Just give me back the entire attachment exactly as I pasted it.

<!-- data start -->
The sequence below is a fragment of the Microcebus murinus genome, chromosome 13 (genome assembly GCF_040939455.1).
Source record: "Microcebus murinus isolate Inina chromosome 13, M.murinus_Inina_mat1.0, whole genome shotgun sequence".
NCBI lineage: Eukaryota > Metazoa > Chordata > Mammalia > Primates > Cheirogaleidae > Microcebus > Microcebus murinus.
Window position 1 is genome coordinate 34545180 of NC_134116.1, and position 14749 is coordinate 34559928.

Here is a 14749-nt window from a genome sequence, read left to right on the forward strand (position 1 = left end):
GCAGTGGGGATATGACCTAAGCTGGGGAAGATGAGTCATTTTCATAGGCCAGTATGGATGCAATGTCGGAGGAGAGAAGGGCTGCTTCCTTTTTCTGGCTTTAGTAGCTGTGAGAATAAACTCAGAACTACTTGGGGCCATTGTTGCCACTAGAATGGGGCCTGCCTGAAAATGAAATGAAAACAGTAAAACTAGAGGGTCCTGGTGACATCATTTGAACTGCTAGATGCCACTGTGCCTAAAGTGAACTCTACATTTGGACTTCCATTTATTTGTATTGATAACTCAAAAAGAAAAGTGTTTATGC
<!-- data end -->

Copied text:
The sequence below is a fragment of the Microcebus murinus genome, chromosome 13 (genome assembly GCF_040939455.1).
Source record: "Microcebus murinus isolate Inina chromosome 13, M.murinus_Inina_mat1.0, whole genome shotgun sequence".
NCBI lineage: Eukaryota > Metazoa > Chordata > Mammalia > Primates > Cheirogaleidae > Microcebus > Microcebus murinus.
Window position 1 is genome coordinate 34545180 of NC_134116.1, and position 14749 is coordinate 34559928.

Here is a 14749-nt window from a genome sequence, read left to right on the forward strand (position 1 = left end):
GCAGTGGGGATATGACCTAAGCTGGGGAAGATGAGTCATTTTCATAGGCCAGTATGGATGCAATGTCGGAGGAGAGAAGGGCTGCTTCCTTTTTCTGGCTTTAGTAGCTGTGAGAATAAACTCAGAACTACTTGGGGCCATTGTTGCCACTAGAATGGGGCCTGCCTGAAAATGAAATGAAAACAGTAAAACTAGAGGGTCCTGGTGACATCATTTGAACTGCTAGATGCCACTGTGCCTAAAGTGAACTCTACATTTGGACTTCCATTTATTTGTATTGATAACTCAAAAAGAAAAGTGTTTATGC